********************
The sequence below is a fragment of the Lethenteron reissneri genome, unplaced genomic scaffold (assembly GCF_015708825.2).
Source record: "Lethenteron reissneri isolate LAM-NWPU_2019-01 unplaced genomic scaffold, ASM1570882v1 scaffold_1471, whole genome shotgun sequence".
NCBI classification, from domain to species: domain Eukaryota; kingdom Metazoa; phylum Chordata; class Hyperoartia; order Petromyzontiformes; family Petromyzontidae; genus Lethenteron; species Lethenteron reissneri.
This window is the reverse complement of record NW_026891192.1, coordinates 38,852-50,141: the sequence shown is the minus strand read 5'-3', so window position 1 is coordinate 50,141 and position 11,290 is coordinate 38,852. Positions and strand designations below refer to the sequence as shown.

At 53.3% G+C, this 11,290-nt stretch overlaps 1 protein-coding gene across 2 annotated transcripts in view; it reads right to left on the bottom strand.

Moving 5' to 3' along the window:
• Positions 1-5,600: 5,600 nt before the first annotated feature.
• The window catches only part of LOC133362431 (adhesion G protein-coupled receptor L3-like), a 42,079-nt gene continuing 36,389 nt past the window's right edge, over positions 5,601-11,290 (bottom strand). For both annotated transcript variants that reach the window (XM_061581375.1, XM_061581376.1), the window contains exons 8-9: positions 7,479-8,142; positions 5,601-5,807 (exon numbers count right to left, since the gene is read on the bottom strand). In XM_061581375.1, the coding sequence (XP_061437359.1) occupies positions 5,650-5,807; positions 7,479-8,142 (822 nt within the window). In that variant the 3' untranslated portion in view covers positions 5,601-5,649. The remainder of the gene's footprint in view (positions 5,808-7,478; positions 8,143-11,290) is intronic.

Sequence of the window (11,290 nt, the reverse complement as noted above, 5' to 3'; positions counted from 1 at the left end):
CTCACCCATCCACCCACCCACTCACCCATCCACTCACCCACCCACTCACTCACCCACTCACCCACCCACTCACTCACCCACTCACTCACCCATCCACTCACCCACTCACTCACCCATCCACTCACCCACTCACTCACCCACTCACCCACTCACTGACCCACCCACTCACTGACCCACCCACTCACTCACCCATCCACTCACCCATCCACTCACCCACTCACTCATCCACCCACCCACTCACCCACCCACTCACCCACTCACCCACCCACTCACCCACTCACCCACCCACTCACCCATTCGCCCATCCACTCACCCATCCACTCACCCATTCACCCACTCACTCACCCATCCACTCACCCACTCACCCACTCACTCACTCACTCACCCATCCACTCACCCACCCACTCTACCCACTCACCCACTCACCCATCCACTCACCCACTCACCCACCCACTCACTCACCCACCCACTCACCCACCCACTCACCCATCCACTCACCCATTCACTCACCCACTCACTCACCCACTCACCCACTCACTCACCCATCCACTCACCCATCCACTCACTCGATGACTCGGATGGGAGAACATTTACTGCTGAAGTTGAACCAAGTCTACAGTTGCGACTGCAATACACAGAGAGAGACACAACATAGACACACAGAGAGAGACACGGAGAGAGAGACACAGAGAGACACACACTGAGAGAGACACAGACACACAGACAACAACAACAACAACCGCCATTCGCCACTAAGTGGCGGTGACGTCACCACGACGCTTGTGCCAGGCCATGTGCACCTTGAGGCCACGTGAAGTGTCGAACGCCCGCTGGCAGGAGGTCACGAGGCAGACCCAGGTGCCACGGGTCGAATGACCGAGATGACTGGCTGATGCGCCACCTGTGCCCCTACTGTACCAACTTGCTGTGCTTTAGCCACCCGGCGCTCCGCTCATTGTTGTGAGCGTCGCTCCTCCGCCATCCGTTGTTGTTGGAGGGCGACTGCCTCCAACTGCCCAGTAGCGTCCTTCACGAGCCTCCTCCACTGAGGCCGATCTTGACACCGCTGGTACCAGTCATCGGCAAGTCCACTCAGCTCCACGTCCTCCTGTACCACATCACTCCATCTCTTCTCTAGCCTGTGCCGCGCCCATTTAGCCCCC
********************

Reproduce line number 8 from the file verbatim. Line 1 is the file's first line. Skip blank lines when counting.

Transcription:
• The window catches only part of LOC133362431 (adhesion G protein-coupled receptor L3-like), a 42,079-nt gene continuing 36,389 nt past the window's right edge, over positions 5,601-11,290 (bottom strand). For both annotated transcript variants that reach the window (XM_061581375.1, XM_061581376.1), the window contains exons 8-9: positions 7,479-8,142; positions 5,601-5,807 (exon numbers count right to left, since the gene is read on the bottom strand). In XM_061581375.1, the coding sequence (XP_061437359.1) occupies positions 5,650-5,807; positions 7,479-8,142 (822 nt within the window). In that variant the 3' untranslated portion in view covers positions 5,601-5,649. The remainder of the gene's footprint in view (positions 5,808-7,478; positions 8,143-11,290) is intronic.